Our great panel moderator was Caroline Malloy, Isenberg School '15, who is a Management major.
Joining me on the panel were: Natty Hoffman, Denise Durgin, and Linda Ronan - all of whom are Isenberg alums. A brief summary of our backgrounds can be found here.
Caroline had earlier sent us the questions that we would be asked, which are below, so that we could prepare.
Building your Brand
1. How have you cultivated your brand? Discuss what you believe are the critical components to building your brand and differentiating yourself in the workplace.
2. Have you leveraged social media to establish yourself? What limitations, if any, did you encounter or words of caution you might have?
3. The term "building your brand" to me is synonymous with creating your "story." What is your advice to college students as we begin to create our "story" for today's job marketplace?
4. What are the steps students can take today to begin building their brand that will differentiate themselves as they prepare for life after graduation?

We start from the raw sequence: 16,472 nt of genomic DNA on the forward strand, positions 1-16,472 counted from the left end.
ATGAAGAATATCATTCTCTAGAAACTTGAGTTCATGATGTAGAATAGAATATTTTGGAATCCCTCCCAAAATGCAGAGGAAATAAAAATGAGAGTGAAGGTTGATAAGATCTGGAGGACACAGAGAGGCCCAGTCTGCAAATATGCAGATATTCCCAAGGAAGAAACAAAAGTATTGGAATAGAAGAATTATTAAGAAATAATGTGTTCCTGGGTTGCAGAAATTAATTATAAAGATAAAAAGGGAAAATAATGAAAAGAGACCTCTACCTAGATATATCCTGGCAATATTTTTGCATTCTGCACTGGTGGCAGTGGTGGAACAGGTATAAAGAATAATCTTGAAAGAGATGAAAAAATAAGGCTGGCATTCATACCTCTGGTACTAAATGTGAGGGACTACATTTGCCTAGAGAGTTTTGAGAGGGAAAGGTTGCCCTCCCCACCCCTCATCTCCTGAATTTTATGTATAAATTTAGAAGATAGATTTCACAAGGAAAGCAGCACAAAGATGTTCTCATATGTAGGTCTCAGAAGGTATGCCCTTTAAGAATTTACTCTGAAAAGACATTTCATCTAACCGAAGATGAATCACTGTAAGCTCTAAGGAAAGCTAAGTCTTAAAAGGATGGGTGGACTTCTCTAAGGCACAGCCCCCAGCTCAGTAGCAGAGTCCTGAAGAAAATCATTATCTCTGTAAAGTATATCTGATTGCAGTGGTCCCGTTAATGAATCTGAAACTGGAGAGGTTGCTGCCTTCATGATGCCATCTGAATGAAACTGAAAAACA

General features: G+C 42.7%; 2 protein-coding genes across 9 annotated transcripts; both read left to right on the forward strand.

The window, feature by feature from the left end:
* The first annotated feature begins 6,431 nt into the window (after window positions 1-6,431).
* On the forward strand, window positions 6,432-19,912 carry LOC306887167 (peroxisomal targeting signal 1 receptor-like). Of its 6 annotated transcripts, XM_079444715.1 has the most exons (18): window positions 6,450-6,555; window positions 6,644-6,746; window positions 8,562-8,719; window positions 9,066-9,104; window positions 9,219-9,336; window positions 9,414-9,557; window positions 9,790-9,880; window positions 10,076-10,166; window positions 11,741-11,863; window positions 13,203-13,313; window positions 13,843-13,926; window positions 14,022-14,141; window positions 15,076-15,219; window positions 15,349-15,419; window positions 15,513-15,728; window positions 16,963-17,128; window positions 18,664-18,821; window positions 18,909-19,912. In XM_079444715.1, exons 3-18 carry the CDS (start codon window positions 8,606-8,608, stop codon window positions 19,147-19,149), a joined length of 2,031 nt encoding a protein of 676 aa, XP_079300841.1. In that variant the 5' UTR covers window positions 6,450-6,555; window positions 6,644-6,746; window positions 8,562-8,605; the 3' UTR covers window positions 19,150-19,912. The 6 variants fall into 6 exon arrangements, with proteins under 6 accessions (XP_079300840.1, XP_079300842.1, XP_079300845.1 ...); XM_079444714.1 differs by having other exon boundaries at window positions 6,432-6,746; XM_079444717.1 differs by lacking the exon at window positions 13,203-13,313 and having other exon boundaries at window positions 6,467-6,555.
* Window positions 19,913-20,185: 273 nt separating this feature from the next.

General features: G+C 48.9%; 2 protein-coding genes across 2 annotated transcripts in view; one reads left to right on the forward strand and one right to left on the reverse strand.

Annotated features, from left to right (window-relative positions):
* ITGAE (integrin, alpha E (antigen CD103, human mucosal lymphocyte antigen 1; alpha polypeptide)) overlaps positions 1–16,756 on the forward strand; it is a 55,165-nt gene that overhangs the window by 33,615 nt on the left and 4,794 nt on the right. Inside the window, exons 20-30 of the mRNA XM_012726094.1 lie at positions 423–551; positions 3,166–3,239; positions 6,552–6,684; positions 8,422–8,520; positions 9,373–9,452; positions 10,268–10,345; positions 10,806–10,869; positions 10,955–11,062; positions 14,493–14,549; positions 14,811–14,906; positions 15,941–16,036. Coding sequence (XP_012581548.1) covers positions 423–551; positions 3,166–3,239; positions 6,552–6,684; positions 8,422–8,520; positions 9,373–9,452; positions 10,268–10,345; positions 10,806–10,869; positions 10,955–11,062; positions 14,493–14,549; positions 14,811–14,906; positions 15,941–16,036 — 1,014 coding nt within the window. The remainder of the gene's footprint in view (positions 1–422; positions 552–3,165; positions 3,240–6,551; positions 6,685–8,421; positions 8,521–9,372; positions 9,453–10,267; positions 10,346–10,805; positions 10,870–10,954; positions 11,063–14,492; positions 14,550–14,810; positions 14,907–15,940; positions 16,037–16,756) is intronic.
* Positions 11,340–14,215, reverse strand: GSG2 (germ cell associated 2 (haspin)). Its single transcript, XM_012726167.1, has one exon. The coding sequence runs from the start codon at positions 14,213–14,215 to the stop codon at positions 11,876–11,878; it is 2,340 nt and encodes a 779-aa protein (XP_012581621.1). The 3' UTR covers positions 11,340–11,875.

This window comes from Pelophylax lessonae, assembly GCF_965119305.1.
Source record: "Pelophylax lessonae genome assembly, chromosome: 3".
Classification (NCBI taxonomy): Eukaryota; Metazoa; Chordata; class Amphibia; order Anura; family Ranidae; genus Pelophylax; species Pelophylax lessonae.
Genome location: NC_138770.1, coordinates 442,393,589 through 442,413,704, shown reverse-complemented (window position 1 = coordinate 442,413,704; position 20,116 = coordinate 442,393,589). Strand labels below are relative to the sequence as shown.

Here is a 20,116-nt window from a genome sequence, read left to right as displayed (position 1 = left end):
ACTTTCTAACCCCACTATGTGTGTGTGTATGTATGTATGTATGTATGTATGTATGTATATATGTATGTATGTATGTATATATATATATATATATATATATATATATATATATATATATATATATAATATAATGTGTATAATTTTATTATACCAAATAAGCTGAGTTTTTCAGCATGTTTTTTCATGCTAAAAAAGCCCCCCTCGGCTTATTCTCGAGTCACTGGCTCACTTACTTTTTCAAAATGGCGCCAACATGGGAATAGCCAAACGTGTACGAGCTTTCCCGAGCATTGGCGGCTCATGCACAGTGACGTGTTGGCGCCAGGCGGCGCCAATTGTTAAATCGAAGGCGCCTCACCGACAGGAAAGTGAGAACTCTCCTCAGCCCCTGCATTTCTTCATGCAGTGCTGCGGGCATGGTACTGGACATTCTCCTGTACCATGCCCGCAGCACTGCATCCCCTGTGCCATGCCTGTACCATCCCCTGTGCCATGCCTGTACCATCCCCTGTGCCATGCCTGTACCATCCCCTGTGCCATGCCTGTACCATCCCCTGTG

The moderator first had us introduce ourselves and then asked each of us the same question and we answered in round robin fashion. It was great to see so many students in the audience - undergrads, MBA students, and even my PhD student, plus quite a few faculty and staff, and alums. Even one of my male undergrads came to the panel.Plus, the daughter of one of our panelists, Linda Ronan, who is a student at Isenberg, was also in the audience - very cool!
My doctoral student, Sara Saberi, took the photo of our panel below
and produced this very short video clip.